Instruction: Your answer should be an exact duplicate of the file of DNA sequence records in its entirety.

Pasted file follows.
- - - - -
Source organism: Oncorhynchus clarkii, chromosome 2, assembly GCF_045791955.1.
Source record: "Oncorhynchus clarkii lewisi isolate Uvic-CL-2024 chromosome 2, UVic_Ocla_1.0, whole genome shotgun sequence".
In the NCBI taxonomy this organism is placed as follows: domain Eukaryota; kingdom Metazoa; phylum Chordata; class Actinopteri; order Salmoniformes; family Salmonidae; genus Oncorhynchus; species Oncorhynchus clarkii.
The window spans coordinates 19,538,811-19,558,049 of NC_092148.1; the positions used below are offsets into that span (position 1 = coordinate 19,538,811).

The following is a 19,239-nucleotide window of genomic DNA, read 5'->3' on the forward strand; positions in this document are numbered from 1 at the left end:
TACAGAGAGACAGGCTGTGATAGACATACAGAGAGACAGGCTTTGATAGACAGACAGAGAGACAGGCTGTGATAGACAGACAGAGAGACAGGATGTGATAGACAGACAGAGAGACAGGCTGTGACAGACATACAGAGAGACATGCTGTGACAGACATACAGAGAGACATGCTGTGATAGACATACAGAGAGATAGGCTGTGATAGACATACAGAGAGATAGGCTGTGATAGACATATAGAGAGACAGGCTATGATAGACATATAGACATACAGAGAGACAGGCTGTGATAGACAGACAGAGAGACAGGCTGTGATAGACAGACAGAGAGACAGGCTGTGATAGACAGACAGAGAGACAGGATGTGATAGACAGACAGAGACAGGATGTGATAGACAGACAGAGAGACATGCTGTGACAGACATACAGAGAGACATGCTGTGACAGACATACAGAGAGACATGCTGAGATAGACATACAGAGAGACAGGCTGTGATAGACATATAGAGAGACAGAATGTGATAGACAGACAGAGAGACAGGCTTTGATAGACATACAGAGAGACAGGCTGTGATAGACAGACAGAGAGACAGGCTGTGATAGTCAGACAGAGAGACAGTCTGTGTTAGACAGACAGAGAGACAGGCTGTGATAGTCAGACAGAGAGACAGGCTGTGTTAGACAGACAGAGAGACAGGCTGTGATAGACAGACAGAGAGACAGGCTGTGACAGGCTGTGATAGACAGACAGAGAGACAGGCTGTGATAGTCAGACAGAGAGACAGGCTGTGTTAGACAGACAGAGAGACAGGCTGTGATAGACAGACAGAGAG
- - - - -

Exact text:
Source organism: Oncorhynchus clarkii, chromosome 2, assembly GCF_045791955.1.
Source record: "Oncorhynchus clarkii lewisi isolate Uvic-CL-2024 chromosome 2, UVic_Ocla_1.0, whole genome shotgun sequence".
In the NCBI taxonomy this organism is placed as follows: domain Eukaryota; kingdom Metazoa; phylum Chordata; class Actinopteri; order Salmoniformes; family Salmonidae; genus Oncorhynchus; species Oncorhynchus clarkii.
The window spans coordinates 19,538,811-19,558,049 of NC_092148.1; the positions used below are offsets into that span (position 1 = coordinate 19,538,811).

The following is a 19,239-nucleotide window of genomic DNA, read 5'->3' on the forward strand; positions in this document are numbered from 1 at the left end:
TACAGAGAGACAGGCTGTGATAGACATACAGAGAGACAGGCTTTGATAGACAGACAGAGAGACAGGCTGTGATAGACAGACAGAGAGACAGGATGTGATAGACAGACAGAGAGACAGGCTGTGACAGACATACAGAGAGACATGCTGTGACAGACATACAGAGAGACATGCTGTGATAGACATACAGAGAGATAGGCTGTGATAGACATACAGAGAGATAGGCTGTGATAGACATATAGAGAGACAGGCTATGATAGACATATAGACATACAGAGAGACAGGCTGTGATAGACAGACAGAGAGACAGGCTGTGATAGACAGACAGAGAGACAGGCTGTGATAGACAGACAGAGAGACAGGATGTGATAGACAGACAGAGACAGGATGTGATAGACAGACAGAGAGACATGCTGTGACAGACATACAGAGAGACATGCTGTGACAGACATACAGAGAGACATGCTGAGATAGACATACAGAGAGACAGGCTGTGATAGACATATAGAGAGACAGAATGTGATAGACAGACAGAGAGACAGGCTTTGATAGACATACAGAGAGACAGGCTGTGATAGACAGACAGAGAGACAGGCTGTGATAGTCAGACAGAGAGACAGTCTGTGTTAGACAGACAGAGAGACAGGCTGTGATAGTCAGACAGAGAGACAGGCTGTGTTAGACAGACAGAGAGACAGGCTGTGATAGACAGACAGAGAGACAGGCTGTGACAGGCTGTGATAGACAGACAGAGAGACAGGCTGTGATAGTCAGACAGAGAGACAGGCTGTGTTAGACAGACAGAGAGACAGGCTGTGATAGACAGACAGAGAG